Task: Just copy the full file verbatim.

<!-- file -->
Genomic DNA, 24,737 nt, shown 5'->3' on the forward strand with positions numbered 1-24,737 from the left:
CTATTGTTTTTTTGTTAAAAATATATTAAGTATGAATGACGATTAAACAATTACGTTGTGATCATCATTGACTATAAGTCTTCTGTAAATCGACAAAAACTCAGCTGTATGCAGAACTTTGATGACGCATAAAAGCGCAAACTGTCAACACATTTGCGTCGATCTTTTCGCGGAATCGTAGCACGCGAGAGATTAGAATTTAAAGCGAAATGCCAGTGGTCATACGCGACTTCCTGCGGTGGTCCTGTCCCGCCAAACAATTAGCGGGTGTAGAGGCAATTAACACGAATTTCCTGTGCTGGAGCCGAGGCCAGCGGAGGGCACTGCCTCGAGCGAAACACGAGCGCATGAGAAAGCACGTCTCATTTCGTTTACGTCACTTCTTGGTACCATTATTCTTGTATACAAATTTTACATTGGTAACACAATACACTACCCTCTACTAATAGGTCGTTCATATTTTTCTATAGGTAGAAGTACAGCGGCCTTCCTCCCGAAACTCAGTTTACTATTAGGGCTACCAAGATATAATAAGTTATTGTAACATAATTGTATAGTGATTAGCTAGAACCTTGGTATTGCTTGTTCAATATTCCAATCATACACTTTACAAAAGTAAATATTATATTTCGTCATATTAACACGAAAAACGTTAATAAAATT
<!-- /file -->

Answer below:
Genomic DNA, 24,737 nt, shown 5'->3' on the forward strand with positions numbered 1-24,737 from the left:
CTATTGTTTTTTTGTTAAAAATATATTAAGTATGAATGACGATTAAACAATTACGTTGTGATCATCATTGACTATAAGTCTTCTGTAAATCGACAAAAACTCAGCTGTATGCAGAACTTTGATGACGCATAAAAGCGCAAACTGTCAACACATTTGCGTCGATCTTTTCGCGGAATCGTAGCACGCGAGAGATTAGAATTTAAAGCGAAATGCCAGTGGTCATACGCGACTTCCTGCGGTGGTCCTGTCCCGCCAAACAATTAGCGGGTGTAGAGGCAATTAACACGAATTTCCTGTGCTGGAGCCGAGGCCAGCGGAGGGCACTGCCTCGAGCGAAACACGAGCGCATGAGAAAGCACGTCTCATTTCGTTTACGTCACTTCTTGGTACCATTATTCTTGTATACAAATTTTACATTGGTAACACAATACACTACCCTCTACTAATAGGTCGTTCATATTTTTCTATAGGTAGAAGTACAGCGGCCTTCCTCCCGAAACTCAGTTTACTATTAGGGCTACCAAGATATAATAAGTTATTGTAACATAATTGTATAGTGATTAGCTAGAACCTTGGTATTGCTTGTTCAATATTCCAATCATACACTTTACAAAAGTAAATATTATATTTCGTCATATTAACACGAAAAACGTTAATAAAATT